The parties have established their own rules in the political system to further enhance their power while diminishing our democracy. One way we supposedly can preserve this democracy is by voting.
We are told that our vote serves as our voice—but what about those who have their voice taken from them? The people that choose not to affiliate as either Republican nor Democratic are known as independents. Approximately half of the states in the US prohibit independent party affiliates from voting in the primary elections. Does this not contradict the very definition of democracy?
An issue that certainly hinders democracy, pertaining to voting in particular, would be partisan gerrymandering. Partisan gerrymandering, according to NPR, “is the practice of drawing legislative and congressional district lines to maximize and perpetuate the power of an incumbent political party.” Essentially, this means that politicians have the unfair advantage of picking their voters, instead of voters picking their politicians, this goes for both the left and the right. The major goal is for a political party to manipulate district lines around a set of voters that will likely elect a certain party’s candidate based on the party affiliations of the people within a certain district.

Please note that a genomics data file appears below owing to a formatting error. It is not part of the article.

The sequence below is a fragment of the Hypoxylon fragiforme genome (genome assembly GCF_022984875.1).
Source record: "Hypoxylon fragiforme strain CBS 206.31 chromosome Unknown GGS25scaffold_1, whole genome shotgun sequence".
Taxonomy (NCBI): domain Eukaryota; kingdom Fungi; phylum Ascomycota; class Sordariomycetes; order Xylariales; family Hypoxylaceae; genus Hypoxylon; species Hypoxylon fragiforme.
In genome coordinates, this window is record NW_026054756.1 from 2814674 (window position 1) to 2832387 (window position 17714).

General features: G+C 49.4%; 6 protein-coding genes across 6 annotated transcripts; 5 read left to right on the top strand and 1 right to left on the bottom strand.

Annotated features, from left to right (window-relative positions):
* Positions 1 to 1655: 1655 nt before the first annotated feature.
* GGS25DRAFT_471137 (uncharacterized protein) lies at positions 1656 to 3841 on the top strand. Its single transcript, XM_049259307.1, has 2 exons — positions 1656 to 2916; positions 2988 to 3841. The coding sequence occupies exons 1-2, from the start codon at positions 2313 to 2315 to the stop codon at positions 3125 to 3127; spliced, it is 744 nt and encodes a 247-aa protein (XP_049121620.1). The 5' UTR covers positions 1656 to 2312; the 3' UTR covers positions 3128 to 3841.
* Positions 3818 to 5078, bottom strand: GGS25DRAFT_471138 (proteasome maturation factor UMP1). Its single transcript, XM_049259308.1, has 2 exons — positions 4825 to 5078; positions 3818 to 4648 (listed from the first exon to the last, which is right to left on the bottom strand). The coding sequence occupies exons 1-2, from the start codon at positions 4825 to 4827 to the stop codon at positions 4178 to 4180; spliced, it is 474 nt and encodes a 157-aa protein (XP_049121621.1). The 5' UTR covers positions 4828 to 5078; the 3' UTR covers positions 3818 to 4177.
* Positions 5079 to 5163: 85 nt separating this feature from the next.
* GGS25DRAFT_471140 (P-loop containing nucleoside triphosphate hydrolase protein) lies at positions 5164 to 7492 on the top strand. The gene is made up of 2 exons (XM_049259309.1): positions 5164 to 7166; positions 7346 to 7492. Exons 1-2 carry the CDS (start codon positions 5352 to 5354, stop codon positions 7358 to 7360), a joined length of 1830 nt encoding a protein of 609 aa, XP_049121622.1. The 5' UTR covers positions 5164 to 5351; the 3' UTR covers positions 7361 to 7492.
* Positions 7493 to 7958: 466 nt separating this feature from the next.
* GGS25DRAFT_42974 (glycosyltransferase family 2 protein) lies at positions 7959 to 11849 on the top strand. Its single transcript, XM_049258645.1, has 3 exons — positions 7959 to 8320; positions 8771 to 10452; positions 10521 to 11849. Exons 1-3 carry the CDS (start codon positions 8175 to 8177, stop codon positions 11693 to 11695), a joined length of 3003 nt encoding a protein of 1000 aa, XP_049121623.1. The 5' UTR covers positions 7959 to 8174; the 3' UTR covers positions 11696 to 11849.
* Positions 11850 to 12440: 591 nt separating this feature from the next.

You may wonder who draws these unfair boundaries. The process varies from state to state, though in most cases, a state’s district lines are redrawn by the state legislature, and the majority party control the process. While some states require bi-partisan or non-partisan commissions to oversee line-drawing, the state governor and majority party leaders control who is appointed to these commissions, according to Redistricting the Nation, a site ran by a Geographic Information Systems (GIS) software design and development firm that specializes in web-based geographic analysis and modeling applications for the government, known as Azavea.
Reform starts with congressional districts. State-houses across the United States re-draw congressional districts every 10 years. To ensure one party gets elected over another, districts are made to elect one candidate further on the left or the right. Compromise is seen less and less, two sides of the ideological spectrum distance further apart.